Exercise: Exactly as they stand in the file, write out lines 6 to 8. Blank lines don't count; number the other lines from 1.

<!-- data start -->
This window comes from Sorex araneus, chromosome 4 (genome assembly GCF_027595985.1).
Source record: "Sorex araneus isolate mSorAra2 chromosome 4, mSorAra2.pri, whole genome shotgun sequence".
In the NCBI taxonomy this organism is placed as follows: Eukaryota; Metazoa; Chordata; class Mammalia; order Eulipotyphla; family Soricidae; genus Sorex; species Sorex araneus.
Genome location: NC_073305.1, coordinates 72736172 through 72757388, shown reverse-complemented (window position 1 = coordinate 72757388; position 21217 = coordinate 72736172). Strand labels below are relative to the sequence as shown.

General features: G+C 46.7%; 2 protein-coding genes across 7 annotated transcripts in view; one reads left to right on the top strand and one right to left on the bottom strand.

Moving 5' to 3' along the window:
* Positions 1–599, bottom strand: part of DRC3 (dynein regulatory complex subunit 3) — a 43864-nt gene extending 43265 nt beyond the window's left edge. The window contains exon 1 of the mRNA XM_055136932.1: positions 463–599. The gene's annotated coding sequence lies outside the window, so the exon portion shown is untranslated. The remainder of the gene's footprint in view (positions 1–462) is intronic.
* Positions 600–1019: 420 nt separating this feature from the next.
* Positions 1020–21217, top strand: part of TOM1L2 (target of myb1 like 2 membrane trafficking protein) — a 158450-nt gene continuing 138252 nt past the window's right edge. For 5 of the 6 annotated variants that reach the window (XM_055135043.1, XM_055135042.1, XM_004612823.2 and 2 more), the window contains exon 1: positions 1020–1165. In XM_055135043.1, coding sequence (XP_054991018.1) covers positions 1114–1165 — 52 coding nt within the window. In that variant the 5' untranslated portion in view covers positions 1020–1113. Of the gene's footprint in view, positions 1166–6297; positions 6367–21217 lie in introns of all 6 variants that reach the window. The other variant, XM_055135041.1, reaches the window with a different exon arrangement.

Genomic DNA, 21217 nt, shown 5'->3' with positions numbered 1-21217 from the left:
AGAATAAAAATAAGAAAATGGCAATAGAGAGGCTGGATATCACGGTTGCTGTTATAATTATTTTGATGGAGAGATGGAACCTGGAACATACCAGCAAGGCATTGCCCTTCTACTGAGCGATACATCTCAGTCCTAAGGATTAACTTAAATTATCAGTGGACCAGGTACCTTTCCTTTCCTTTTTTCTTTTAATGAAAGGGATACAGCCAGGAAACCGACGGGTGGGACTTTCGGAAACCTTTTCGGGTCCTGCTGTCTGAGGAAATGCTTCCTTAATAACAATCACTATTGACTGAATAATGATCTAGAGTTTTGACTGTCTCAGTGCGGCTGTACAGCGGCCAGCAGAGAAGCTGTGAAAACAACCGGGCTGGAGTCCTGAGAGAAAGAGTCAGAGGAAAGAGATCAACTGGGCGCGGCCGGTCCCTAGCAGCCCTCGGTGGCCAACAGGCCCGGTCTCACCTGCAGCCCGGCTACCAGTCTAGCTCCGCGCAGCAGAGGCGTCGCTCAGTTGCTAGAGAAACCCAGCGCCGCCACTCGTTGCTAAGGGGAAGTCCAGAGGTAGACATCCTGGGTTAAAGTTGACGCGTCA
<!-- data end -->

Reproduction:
Moving 5' to 3' along the window:
* Positions 1–599, bottom strand: part of DRC3 (dynein regulatory complex subunit 3) — a 43864-nt gene extending 43265 nt beyond the window's left edge. The window contains exon 1 of the mRNA XM_055136932.1: positions 463–599. The gene's annotated coding sequence lies outside the window, so the exon portion shown is untranslated. The remainder of the gene's footprint in view (positions 1–462) is intronic.
* Positions 600–1019: 420 nt separating this feature from the next.